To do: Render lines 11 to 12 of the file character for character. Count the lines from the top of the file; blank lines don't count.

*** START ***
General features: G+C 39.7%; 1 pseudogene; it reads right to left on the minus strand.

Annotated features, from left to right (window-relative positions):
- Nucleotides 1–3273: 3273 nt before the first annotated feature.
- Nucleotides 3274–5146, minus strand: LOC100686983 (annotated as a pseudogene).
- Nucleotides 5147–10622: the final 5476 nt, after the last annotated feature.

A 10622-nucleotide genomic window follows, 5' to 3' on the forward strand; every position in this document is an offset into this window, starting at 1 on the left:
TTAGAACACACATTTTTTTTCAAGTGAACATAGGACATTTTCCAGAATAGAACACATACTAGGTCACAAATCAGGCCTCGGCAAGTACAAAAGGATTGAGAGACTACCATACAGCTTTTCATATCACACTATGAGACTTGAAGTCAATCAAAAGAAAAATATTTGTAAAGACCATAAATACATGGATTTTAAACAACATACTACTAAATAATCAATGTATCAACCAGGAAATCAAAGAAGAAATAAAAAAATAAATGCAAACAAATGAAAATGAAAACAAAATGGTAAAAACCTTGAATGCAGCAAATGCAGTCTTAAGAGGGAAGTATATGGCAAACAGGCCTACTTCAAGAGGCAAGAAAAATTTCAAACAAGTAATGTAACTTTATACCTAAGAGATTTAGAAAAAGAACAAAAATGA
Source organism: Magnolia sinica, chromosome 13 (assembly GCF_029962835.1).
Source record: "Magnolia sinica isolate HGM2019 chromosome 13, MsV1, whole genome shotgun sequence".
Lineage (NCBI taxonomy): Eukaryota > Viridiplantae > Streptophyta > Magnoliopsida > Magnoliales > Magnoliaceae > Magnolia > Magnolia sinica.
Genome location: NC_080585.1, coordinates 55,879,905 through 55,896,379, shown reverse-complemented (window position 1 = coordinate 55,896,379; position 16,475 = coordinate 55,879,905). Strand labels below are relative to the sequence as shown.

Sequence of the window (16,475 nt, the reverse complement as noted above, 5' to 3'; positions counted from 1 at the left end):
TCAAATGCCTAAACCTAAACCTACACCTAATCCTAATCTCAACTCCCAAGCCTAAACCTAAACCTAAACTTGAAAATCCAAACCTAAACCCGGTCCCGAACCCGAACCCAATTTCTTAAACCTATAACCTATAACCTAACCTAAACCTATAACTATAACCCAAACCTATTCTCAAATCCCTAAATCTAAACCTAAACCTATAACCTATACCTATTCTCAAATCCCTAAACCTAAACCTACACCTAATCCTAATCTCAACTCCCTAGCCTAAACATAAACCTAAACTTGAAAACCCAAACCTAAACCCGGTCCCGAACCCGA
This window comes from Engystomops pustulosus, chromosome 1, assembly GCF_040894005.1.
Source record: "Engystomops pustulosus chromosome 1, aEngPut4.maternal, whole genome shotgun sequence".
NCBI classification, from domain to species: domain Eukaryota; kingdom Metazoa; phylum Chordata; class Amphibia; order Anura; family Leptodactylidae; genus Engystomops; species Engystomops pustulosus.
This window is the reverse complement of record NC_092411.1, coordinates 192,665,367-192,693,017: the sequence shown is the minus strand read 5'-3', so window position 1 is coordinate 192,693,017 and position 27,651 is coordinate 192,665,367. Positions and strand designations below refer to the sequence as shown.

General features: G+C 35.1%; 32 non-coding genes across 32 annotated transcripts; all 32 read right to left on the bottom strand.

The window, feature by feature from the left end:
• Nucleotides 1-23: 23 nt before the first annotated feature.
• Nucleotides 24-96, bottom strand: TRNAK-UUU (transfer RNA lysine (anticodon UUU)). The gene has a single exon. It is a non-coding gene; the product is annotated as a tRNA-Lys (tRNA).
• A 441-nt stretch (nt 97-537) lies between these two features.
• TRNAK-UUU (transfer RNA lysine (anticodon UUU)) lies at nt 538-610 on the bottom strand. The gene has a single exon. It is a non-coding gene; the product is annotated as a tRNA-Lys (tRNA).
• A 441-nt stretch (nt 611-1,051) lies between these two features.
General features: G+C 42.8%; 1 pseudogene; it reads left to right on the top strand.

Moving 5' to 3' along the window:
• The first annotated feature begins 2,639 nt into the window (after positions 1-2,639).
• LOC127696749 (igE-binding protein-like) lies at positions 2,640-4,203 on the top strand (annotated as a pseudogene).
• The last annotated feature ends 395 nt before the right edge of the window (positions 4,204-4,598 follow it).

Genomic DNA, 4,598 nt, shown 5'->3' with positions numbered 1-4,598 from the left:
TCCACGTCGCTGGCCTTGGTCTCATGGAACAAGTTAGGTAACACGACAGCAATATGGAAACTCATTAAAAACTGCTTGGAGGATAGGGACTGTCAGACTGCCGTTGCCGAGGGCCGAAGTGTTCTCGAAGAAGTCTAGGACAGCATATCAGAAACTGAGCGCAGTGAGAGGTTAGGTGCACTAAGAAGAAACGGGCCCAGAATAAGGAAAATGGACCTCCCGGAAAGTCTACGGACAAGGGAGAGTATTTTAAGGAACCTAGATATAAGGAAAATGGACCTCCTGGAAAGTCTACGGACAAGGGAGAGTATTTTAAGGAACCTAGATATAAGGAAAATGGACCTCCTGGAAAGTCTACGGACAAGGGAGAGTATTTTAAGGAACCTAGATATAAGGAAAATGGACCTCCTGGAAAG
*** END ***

Genome location: NC_080585.1, coordinates 55,879,905 through 55,896,379, shown reverse-complemented (window position 1 = coordinate 55,896,379; position 16,475 = coordinate 55,879,905). Strand labels below are relative to the sequence as shown.

Sequence of the window (16,475 nt, the reverse complement as noted above, 5' to 3'; positions counted from 1 at the left end):